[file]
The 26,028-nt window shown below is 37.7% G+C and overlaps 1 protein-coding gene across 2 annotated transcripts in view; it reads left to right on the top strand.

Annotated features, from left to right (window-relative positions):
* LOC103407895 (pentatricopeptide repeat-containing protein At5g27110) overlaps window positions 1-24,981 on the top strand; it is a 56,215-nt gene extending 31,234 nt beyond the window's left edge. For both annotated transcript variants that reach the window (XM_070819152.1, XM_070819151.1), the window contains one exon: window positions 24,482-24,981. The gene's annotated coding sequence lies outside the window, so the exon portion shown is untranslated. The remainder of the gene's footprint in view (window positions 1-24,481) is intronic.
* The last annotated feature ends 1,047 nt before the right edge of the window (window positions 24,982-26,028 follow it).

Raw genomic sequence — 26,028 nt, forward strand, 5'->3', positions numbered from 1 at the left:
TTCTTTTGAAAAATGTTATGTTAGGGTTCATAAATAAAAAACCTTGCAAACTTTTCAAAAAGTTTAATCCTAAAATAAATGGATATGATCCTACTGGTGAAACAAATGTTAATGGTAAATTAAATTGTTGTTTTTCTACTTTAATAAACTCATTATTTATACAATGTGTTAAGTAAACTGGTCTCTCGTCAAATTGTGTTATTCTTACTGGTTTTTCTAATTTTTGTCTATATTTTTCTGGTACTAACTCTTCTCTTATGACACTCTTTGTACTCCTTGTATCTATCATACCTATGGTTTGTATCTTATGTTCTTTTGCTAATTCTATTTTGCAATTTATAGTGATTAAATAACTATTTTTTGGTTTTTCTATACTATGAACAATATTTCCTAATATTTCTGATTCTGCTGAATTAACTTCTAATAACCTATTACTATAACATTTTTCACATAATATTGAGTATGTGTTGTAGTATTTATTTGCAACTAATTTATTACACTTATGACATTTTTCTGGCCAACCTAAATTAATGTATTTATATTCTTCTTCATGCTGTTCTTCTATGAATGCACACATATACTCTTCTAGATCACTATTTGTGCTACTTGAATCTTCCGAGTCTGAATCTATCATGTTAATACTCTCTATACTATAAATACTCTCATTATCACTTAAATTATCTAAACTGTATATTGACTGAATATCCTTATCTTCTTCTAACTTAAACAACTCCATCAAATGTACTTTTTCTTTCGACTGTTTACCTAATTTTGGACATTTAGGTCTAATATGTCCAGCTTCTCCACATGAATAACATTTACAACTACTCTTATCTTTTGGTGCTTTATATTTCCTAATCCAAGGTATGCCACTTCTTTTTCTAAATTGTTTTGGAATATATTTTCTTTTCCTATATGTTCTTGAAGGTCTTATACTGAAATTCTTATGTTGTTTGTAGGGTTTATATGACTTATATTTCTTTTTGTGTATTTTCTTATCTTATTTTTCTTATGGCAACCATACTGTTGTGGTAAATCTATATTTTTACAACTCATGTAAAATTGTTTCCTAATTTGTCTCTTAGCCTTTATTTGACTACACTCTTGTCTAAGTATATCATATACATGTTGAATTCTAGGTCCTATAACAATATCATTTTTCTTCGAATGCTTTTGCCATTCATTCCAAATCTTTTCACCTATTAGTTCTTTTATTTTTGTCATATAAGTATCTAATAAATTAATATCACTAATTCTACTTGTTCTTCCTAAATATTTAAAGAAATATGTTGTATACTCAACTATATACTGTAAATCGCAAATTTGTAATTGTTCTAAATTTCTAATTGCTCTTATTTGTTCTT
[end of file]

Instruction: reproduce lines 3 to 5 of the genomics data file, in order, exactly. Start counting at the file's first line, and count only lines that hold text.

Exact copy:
* LOC103407895 (pentatricopeptide repeat-containing protein At5g27110) overlaps window positions 1-24,981 on the top strand; it is a 56,215-nt gene extending 31,234 nt beyond the window's left edge. For both annotated transcript variants that reach the window (XM_070819152.1, XM_070819151.1), the window contains one exon: window positions 24,482-24,981. The gene's annotated coding sequence lies outside the window, so the exon portion shown is untranslated. The remainder of the gene's footprint in view (window positions 1-24,481) is intronic.
* The last annotated feature ends 1,047 nt before the right edge of the window (window positions 24,982-26,028 follow it).

Raw genomic sequence — 26,028 nt, forward strand, 5'->3', positions numbered from 1 at the left: